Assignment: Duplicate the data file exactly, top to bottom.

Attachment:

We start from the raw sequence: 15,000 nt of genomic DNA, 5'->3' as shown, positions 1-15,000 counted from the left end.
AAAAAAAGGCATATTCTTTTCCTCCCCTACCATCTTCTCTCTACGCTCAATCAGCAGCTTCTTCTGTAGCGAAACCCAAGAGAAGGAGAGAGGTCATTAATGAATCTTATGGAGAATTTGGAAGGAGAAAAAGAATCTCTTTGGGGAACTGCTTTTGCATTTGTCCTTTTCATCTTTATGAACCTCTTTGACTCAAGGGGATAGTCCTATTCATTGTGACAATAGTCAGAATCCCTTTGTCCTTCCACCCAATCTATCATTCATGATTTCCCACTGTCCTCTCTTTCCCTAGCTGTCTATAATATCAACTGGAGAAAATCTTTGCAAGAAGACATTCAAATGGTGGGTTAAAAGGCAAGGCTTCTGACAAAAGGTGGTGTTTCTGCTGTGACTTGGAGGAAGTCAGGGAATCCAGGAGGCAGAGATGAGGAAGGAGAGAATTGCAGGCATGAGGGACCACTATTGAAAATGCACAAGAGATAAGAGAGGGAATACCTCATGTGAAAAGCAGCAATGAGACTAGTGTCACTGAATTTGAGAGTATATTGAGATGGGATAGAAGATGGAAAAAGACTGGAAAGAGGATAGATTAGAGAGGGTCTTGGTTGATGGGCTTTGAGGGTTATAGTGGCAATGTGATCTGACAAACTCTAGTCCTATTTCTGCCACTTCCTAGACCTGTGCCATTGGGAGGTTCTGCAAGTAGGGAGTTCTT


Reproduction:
We start from the raw sequence: 15,000 nt of genomic DNA, 5'->3' as shown, positions 1-15,000 counted from the left end.
AAAAAAAGGCATATTCTTTTCCTCCCCTACCATCTTCTCTCTACGCTCAATCAGCAGCTTCTTCTGTAGCGAAACCCAAGAGAAGGAGAGAGGTCATTAATGAATCTTATGGAGAATTTGGAAGGAGAAAAAGAATCTCTTTGGGGAACTGCTTTTGCATTTGTCCTTTTCATCTTTATGAACCTCTTTGACTCAAGGGGATAGTCCTATTCATTGTGACAATAGTCAGAATCCCTTTGTCCTTCCACCCAATCTATCATTCATGATTTCCCACTGTCCTCTCTTTCCCTAGCTGTCTATAATATCAACTGGAGAAAATCTTTGCAAGAAGACATTCAAATGGTGGGTTAAAAGGCAAGGCTTCTGACAAAAGGTGGTGTTTCTGCTGTGACTTGGAGGAAGTCAGGGAATCCAGGAGGCAGAGATGAGGAAGGAGAGAATTGCAGGCATGAGGGACCACTATTGAAAATGCACAAGAGATAAGAGAGGGAATACCTCATGTGAAAAGCAGCAATGAGACTAGTGTCACTGAATTTGAGAGTATATTGAGATGGGATAGAAGATGGAAAAAGACTGGAAAGAGGATAGATTAGAGAGGGTCTTGGTTGATGGGCTTTGAGGGTTATAGTGGCAATGTGATCTGACAAACTCTAGTCCTATTTCTGCCACTTCCTAGACCTGTGCCATTGGGAGGTTCTGCAAGTAGGGAGTTCTT